Movement and movement patterns provide useful predictors of the need for supplementary positioning information. The movement information can be derived from any source—for example, in the case of satellite positioning, movement information is available as a history of position estimates or can be derived from Doppler measurements. The movement indication could alternatively be provided from an independent source, such as an accelerometer or vibration sensor.
The indication may comprise at least one of: detected slow speed of the portable device; detected reducing speed or stopping of the portable device; and detected starting or increasing speed of the portable device;
Starting and stopping can indicate useful waypoints as well as the start and end of a journey. Slow or reducing speed may indicate entry into a dense urban area, in which satellite positioning signals may be degraded. Conversely, increasing speed may indicate departure from a congested area, which may later be re-entered. In each case, sensing of the wireless sources in the vicinity may be prudent, to support supplementary positioning estimates on other occasions.
The method may further comprise, after the initial sensing step in response to the indication, suppressing further sensing steps.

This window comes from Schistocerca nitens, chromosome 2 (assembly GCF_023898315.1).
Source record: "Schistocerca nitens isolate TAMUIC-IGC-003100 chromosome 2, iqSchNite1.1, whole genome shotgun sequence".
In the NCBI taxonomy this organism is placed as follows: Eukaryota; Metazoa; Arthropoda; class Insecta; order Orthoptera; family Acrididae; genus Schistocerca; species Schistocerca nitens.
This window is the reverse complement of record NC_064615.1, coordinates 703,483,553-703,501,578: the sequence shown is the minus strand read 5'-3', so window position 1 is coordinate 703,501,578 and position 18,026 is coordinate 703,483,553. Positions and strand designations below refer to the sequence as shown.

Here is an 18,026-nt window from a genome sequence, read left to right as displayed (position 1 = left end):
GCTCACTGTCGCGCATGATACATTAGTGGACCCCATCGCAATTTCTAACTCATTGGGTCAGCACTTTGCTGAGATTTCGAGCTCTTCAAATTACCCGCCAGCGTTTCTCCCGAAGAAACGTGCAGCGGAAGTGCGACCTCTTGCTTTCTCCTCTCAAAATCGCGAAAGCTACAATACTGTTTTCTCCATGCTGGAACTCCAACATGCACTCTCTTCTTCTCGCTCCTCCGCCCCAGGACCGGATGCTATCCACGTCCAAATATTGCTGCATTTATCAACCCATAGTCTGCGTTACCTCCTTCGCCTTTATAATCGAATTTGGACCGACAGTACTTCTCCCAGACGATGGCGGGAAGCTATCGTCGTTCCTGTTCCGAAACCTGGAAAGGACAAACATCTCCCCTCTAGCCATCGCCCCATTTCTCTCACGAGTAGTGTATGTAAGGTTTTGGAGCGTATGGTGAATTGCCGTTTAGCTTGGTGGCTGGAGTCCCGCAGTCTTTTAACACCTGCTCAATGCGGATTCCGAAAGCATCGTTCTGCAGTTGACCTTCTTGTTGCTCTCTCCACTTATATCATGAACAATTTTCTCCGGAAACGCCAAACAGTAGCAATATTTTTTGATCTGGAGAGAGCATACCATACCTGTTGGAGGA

This prevents redundancy in the database and reduces power consumption still further. Once the environment has been sampled once in response to a particular stimulus, it can be wasteful to repeat the same measurements. For example, when a satellite positioning signal is lost or signal strength drops, one sample of the environment is indicated, but repeated observations are both redundant and likely to be increasingly unrelated to the last successful trusted position estimate with which they are associated. Likewise, if the trigger for an observation is slow movement or stopping of a portable device, additional samples are of lesser value, since the same set of wireless identities will likely be duplicated.
The indication may comprise an application event.
Application events, such as the taking of a photograph may indicate significant locations which may be visited again and in which a reliable and complete position estimate is important. Triggering a wireless beacon sample in these circumstances ensures full coverage of the places that are important to the user. In greater detail, this means that the wireless environment is sampled when the photograph is taken and this observation is stored in association with the first position. This stored information can support later estimation of position using wireless observations alone—for example, if further photos are taken in the area but a trusted (e.g. GPS) estimate of position is no longer available.
The sensed information may comprise additional information about the environment at the first position.
The observations may extend beyond simply recording the identity of local beacons, to include signal parameter measurements such as received signal power, direction of arrival or SNR.